Audi’s first all-electric car, the E-Tron SUV, has been named a top safety pick by the Insurance Institute for Highway Safety (IIHS). It’s the first battery-electric car to earn that distinction, beating out previous ones that fell short, like Tesla’s Model S or the Chevy Bolt. The agency released a handful of videos of the E-Tron being smashed up at its test facility, which you can see above and below.
The E-Tron earned “good” ratings across the board in the IIHS’s “crashworthiness” categories, which is the best distinction the organization offers. The IIHS also found that the E-Tron’s “Pre Sense Front” automatic emergency braking system performed well, avoiding a crash in the 25 mile per hour test. (The E-Tron slowed to 1 mile per hour before impact in the 12 mile per hour test.)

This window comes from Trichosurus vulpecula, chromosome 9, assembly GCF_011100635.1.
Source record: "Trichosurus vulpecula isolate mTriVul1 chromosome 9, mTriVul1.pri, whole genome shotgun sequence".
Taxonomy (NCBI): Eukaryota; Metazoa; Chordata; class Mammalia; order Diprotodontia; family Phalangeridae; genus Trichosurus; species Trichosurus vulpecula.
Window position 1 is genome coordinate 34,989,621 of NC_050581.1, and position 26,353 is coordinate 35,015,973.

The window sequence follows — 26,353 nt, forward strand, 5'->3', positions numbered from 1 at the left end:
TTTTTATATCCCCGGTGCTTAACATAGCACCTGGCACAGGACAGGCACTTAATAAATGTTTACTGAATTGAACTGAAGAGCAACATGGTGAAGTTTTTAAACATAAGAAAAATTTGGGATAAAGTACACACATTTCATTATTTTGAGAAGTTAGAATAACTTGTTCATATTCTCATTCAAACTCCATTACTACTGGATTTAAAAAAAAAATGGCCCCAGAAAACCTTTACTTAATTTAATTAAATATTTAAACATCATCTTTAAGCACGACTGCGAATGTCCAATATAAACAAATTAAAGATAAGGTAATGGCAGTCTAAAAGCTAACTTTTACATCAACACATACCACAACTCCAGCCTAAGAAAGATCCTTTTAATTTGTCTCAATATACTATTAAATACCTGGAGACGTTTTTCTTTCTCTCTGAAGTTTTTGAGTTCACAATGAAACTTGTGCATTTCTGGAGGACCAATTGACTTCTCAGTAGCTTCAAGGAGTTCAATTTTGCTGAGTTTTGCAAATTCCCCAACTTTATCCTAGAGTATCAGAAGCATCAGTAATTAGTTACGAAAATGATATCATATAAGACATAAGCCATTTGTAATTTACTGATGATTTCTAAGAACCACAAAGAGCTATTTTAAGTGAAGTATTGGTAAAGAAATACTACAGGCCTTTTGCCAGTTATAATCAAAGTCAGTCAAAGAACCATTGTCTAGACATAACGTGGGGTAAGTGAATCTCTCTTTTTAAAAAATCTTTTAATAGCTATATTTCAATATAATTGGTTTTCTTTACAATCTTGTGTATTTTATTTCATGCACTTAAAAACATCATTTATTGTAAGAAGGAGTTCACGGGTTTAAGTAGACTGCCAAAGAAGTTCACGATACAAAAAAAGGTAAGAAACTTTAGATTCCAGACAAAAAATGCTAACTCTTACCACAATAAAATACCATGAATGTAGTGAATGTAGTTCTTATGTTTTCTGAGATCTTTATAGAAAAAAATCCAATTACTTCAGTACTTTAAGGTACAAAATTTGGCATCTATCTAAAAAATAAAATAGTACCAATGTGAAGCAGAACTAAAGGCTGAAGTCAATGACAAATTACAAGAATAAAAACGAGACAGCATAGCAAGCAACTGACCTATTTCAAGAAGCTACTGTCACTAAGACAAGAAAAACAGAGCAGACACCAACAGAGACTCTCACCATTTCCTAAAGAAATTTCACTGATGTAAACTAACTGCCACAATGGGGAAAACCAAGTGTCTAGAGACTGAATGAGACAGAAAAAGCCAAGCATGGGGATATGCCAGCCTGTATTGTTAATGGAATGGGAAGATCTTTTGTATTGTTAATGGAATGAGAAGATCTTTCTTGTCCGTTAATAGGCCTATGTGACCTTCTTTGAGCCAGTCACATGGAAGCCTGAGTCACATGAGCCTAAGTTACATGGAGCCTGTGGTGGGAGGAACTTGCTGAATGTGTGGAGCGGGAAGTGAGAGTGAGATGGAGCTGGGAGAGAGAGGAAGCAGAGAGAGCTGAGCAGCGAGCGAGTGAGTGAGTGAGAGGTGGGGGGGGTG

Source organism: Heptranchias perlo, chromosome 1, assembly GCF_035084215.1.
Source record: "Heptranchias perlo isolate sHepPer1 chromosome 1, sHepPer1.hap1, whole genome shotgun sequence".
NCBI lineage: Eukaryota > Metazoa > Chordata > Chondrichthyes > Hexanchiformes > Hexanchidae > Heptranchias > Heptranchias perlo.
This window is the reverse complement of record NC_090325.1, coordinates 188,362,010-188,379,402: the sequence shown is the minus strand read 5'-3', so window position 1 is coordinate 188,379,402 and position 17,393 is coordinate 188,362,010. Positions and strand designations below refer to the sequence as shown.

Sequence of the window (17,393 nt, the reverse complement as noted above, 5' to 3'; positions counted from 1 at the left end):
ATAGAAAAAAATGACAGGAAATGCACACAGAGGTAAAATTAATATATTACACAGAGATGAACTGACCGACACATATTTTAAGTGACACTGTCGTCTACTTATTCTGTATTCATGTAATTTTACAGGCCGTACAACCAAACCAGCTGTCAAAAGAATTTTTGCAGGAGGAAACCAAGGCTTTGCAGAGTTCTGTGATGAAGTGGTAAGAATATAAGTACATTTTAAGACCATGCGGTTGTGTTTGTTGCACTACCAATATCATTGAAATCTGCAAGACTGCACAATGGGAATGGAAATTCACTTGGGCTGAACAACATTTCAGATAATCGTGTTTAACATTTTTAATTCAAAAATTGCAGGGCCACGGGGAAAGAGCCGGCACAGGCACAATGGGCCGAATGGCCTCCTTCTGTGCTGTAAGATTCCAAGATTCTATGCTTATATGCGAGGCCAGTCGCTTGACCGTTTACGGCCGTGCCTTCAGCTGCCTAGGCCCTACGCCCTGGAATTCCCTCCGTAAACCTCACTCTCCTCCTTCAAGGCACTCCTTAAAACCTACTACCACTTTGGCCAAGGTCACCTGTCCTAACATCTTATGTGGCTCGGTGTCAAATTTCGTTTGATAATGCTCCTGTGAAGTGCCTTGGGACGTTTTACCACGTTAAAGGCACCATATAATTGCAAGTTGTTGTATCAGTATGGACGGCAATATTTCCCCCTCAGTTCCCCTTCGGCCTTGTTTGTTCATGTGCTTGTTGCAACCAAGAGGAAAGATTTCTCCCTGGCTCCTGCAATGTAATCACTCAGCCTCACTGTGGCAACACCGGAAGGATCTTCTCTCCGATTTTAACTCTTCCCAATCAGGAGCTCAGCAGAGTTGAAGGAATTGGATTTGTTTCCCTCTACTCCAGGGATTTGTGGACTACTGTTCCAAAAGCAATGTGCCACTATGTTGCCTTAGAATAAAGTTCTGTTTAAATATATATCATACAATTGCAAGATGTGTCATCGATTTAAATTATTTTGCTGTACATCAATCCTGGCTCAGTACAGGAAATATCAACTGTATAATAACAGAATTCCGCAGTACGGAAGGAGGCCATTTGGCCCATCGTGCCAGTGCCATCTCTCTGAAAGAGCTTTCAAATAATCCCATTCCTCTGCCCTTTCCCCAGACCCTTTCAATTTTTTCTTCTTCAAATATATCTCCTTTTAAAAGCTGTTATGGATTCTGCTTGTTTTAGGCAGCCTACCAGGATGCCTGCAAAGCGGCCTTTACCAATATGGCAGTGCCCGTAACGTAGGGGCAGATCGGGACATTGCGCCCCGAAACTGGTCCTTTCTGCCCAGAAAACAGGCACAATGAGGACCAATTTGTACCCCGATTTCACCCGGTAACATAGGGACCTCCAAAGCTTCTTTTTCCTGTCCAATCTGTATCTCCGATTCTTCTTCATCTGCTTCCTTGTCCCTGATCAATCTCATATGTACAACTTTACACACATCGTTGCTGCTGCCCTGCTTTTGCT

The Model 3 hasn’t been fully tested by the IIHS yet, though the organization recently announced that it’s currently in the process of putting the car through its paces. (A spokesperson says they have four Model 3s currently undergoing or awaiting testing.) The IIHS also hasn’t tested the Model X. Tesla questioned the nonprofit organization’s “methods and motivations” after the Model S didn’t receive the top safety pick distinction back in 2017.
A good rating from the IIHS is a boon for the E-Tron, which has had a rocky rollout. The vehicle’s unveiling was delayed after Audi’s CEO was arrested for his alleged involvement in the broader Volkswagen Dieselgate emissions cheating scandal. The actual release of the car was delayed because of battery shortages. And once E-Trons finally hit the road, Audi promptly recalled a few hundred because of a fire risk.
Next to Jaguar’s I-Pace, the E-Tron is one of the first serious long-range electric vehicles to hit the market in the luxury segment. It starts at around $75,000, and can travel about 204 miles on a single charge. Mercedes-Benz’s EQC electric SUV started rolling off the production line this summer, and Porsche’s first electric car — the Taycan — will be officially revealed in just a few weeks.